Sixties City presents a wide-ranging series of articles on all aspects of the Sixties, penned by the creator of the iconic 60s music paper  Mersey Beat


Elvis's fifth film 'G. I. Blues' was the first movie to be made following his two-year army stint, exploited his military service and became the first of his many 'family' films. It was directed by Norman Taurog, who was to work on more Elvis films than anyone else, a total of nine during an eight year period. Elvis starred as Tulsa McLean, a tank corpsman who is stationed in Frankfurt, West Germany. He has dreams of opening his own nightclub when he returns home to Oklahoma at the end of his service, in partnership with his friends. He'd managed to dupe $300 from a Sergeant, but it's only part of the funds he needs. To raise the rest of the money, bets are made that the platoon 'Don Juan,' Sergeant 'Dynamite' Bixby, can charm an ice maiden of a German dancer at the Café Europe called Lili (Juliet Prowse) and spend the night with her.

Bixby is then shipped out and Tulsa is elected to take his place when his buddies bet him that he can't spend a night with Lili. He does, but it's a completely innocent affair and he falls in love with her. When she discovers his 'bet' she is furious. In the barracks shower scene, Elvis sings 'What's She Really Like.' With his buddies Cookey (Robert Ivers) and Rick (James Douglas), he forms a band who play at the Rathskeller Club where he performs 'G.I.Blues' and 'Doin' The Best I Can' and Elvis is joined by The Jordanaires when he sings 'Frankfurt Special' on a troop train. After meeting Lili at the Club Europa he sings 'Tonight Is So Right For Love,' and he also serenades her with 'Pocketful of Rainbows' as they ride up a mountain on a cable car. He sings 'Wooden Heart' to a group of children at a puppet show and 'Big Boots' to Rick's baby in Lili's apartment. The final song is the rousing 'Didja Ever.'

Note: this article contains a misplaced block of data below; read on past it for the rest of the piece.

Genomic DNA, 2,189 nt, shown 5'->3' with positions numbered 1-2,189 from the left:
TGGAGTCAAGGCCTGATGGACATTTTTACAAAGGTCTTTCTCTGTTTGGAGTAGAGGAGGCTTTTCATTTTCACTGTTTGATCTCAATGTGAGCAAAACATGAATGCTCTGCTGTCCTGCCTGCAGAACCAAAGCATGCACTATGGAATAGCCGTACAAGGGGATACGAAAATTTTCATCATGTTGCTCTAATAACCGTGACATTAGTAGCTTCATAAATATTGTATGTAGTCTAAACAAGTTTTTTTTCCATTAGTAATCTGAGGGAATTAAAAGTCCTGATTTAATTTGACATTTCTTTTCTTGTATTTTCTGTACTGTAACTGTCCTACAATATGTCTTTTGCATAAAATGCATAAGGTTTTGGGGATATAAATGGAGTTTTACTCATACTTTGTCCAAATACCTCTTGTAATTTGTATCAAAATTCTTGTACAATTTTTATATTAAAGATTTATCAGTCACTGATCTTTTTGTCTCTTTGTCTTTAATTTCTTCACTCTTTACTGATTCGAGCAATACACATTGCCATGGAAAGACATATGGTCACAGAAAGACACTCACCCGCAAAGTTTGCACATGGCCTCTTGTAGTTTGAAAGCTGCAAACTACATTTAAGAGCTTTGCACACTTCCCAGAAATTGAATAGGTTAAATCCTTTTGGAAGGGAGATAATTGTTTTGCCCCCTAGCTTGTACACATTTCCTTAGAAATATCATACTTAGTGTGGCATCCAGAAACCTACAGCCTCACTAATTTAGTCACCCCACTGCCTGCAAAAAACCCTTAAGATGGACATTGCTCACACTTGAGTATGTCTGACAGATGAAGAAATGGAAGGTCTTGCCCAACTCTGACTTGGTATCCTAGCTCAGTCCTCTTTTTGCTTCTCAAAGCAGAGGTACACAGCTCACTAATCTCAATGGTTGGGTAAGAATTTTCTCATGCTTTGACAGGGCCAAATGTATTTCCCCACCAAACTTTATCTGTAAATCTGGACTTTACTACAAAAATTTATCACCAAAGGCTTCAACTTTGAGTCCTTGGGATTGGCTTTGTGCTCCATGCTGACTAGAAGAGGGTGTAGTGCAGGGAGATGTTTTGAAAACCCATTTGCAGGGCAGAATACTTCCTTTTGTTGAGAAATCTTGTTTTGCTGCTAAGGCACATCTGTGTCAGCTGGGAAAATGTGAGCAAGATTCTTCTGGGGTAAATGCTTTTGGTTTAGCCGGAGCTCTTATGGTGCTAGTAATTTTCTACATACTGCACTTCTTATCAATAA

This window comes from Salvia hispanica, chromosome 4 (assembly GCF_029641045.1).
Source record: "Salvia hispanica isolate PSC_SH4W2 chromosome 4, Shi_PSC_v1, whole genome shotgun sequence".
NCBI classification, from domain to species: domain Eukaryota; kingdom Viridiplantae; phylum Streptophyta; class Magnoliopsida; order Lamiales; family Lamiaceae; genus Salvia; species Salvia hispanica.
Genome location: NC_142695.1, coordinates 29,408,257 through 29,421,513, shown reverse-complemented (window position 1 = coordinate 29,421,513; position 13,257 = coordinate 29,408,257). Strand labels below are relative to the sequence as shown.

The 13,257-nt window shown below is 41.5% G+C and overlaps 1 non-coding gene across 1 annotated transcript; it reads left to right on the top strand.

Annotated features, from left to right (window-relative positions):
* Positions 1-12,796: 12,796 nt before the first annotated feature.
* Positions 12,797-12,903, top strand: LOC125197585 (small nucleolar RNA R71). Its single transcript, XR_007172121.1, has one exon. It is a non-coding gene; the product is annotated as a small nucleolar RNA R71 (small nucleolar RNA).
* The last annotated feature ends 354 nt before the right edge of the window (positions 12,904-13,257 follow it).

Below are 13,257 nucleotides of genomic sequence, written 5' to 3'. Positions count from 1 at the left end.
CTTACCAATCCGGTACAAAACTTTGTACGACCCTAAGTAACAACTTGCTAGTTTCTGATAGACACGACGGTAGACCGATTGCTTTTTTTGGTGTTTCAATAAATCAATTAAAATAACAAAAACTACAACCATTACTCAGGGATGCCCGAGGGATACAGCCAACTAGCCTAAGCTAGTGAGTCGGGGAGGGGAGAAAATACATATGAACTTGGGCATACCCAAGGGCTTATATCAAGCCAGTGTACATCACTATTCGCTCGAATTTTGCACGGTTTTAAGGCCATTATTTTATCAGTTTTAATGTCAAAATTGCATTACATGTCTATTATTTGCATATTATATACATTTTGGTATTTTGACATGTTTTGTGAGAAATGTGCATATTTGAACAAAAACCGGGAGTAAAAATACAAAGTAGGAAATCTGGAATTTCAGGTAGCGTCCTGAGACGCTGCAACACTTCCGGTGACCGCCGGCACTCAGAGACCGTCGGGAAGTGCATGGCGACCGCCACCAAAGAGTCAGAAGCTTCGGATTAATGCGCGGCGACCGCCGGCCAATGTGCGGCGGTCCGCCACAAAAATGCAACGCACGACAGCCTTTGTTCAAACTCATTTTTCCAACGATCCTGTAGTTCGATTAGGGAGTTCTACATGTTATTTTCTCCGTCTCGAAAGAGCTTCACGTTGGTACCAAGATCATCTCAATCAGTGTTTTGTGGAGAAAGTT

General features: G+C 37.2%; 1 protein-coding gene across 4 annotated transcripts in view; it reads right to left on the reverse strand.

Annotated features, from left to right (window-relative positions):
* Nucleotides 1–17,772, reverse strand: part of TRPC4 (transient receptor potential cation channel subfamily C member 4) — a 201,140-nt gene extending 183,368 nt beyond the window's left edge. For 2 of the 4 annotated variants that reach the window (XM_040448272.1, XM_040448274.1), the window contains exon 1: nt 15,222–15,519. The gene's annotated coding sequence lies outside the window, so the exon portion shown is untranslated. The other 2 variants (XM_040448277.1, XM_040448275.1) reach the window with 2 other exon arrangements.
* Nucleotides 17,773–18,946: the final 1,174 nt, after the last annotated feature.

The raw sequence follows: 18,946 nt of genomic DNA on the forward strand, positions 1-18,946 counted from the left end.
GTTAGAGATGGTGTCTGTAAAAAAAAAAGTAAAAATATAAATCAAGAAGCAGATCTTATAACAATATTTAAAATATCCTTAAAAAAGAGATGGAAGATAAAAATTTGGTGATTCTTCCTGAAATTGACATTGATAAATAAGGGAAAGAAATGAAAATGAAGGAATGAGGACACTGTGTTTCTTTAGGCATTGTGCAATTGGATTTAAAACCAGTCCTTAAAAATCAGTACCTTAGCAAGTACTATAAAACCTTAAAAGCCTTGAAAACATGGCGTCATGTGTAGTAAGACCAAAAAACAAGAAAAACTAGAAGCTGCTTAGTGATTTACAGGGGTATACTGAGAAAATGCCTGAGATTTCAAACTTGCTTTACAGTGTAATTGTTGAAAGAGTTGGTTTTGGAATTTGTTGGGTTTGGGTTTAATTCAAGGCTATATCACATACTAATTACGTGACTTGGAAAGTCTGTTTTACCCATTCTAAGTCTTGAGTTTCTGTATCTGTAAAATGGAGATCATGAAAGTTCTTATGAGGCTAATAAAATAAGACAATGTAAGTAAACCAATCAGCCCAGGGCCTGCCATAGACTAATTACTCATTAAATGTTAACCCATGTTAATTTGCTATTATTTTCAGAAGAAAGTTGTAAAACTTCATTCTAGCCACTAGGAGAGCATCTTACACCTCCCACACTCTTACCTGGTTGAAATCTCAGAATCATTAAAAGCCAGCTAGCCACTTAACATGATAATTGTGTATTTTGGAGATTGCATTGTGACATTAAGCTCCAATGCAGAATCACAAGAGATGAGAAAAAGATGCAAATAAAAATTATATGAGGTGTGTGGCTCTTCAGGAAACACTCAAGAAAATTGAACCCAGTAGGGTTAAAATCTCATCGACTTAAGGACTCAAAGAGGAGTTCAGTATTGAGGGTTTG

G.I.Blues G.I.Blues G.I.Blues  G.I.Blues

The film, in colour, was released in 1960 and had originally had the working titles 'Café Europa' and 'Christmas in Berlin.' All of Elvis' scenes were filmed on the Paramount lot while a camera crew spent several weeks in Germany filming location shots. During the filming Elvis was visited by the King and Queen of Nepal, the Queen of Thailand and princes from Sweden, Norway and Denmark. The title song was penned by Sid Tepper and Roy C. Bennett and was recorded at RCA's Hollywood studios on 27th April 1960.

The soundtrack album was issued on RCA LPM 2265 in October 1960 and featured all eleven of the songs in the film. The cover featured a picture of Elvis in army uniform and the album entered the Billboard charts at No.6. and was then to top the charts. It remained in the charts for 111 weeks, the longest time in the charts for any Elvis album.
The tracks were: Side One: Tonight Is So Right For Love; What's She Really Like; Frankfurt Special; Wooden Heart; G.I.Blues. Side Two: Pocketful of Rainbows; Shoppin' Around; Big Boots; Didja Ever; Blue Suede Shoes; Doin' The Best I Can. Wooden Heart is actually based on an old German folk song 'Muss I Den Zum Stadtele Hinaus' and was adapted for Elvis by Bert Kaempfert, Fred Wise, Ben Weisman and Kay Twomay. It was No.1 for six weeks in Britain, but wasn't released as a single in America until 1964.

Mersey Beat Magazine Bill Harry attended the Liverpool College of Art with Stuart Sutcliffe and John Lennon and made the arrangements for Brian Epstein to visit The Cavern, where he saw The Beatles for the first time. Bill was a member of 'The Dissenters' and the founder and editor of 'Mersey Beat', the iconic weekly music newspaper that documented the early Sixties music scene in the Liverpool area and is possibly best known for being the first periodical to feature a local band called 'The Beatles'. He has worked as a high powered publicist, doing PR for acts such as Suzi Quatro, Free, The Arrows and Hot Chocolate and has managed press campaigns for record labels such as CBS, EMI, Polydor. Bill is the critically acclaimed author of a large number of books about The Beatles and the 60s era including 'The Beatles Who's Who', 'The Best Years of the Beatles' and the Fab Four's 'Encyclopedia' series. He has appeared on 'Good Morning America' and has received a Gold Award from the British Academy of Songwriters, Composers and Authors.

Article Text Bill Harry               Original Graphics SixtiesCity     Other individual owner copyrights may apply to Photographic Images

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